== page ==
Staff Publications

Staff Publications

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    'Staff publications' is the digital repository of Wageningen University & Research

    'Staff publications' contains references to publications authored by Wageningen University staff from 1976 onward.

    Publications authored by the staff of the Research Institutes are available from 1995 onwards.

    Full text documents are added when available. The database is updated daily and currently holds about 240,000 items, of which 72,000 in open access.

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Record number 440603
Title A review of the impact of housing on dairy cow behaviour, health and welfare
Author(s) Phillips, C.J.C.; Beerda, B.; Knierim, U.; Waiblinger, S.; Lidfors, L.; Krohn, C.C.; Canali, E.; Valk, H.; Veissier, I.; Hopster, H.
Source In: Livestock housing - Modern management to ensure optimal health and welfare of farm animals / Aland, A., Banhazi, T., Wageningen : Wageningen Academic Publishers - ISBN 9789086862177 - p. 37 - 54.
DOI https://doi.org/10.3920/978-90-8686-771-4_02
Department(s) Adaptation Physiology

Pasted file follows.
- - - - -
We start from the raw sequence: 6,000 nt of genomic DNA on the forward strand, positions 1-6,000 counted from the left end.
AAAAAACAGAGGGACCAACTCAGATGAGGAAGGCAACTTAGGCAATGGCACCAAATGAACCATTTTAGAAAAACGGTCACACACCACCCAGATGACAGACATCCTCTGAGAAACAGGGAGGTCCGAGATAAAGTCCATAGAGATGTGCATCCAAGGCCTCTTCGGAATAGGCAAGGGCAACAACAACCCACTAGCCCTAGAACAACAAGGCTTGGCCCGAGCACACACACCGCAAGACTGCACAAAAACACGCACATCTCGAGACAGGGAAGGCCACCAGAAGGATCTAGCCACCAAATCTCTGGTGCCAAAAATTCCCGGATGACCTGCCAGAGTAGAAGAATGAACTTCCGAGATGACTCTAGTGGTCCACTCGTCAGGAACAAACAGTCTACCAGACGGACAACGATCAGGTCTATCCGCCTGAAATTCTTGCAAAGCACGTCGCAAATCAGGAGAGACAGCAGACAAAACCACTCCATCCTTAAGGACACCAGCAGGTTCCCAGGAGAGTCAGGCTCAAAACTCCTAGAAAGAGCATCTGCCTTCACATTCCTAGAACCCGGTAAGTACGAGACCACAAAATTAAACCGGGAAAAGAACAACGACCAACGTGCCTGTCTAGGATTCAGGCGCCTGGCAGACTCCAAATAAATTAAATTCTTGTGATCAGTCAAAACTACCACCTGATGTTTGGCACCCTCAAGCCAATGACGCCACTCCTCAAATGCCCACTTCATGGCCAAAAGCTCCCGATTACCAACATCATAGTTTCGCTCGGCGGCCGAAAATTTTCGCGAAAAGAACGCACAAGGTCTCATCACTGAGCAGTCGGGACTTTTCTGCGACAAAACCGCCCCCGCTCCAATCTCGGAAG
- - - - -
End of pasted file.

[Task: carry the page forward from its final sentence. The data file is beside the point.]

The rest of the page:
Diermanagement (VHL)
LR - Animal Behaviour & Welfare
WIAS
Publication type Peer reviewed book chapter
Publication year 2013
Abstract Housing dairy cows offers the possibility to control many aspects of their lives, including accurate rationing, which is especially important for high yielding cows, and rapid health care. In addition, some parasitic diseases are largely controlled by removing cows from pasture. However, housing cows is associated with an increased prevalence of several serious diseases, e.g. mastitis and lameness. In housing systems cows can less readily synchronise their behaviour with other cows, maintain adequate personal space and express oestrus behaviour, compared to cows at pasture. Soft ground and space at pasture facilitate natural locomotion, lying down/standing up motions and resting, without the behavioural abnormalities that may occur inside cubicle houses. Although an inability to perform natural behaviour often impairs health and welfare in housed cows, this is not always the case, and so the precise welfare implications of housing with regards to some of the different types of (natural) behaviour remain tentative. The present findings suggest that dairy cow production based on intensively housed cows is less desirable from the perspective of animal behaviour and health, and hence welfare. However, increasingly larger and more productive dairy herds are utilising intensive housing systems because they facilitate mechanised management systems and a reduction in labour requirements, and the negative implications for welfare are worthy of detailed consideration.
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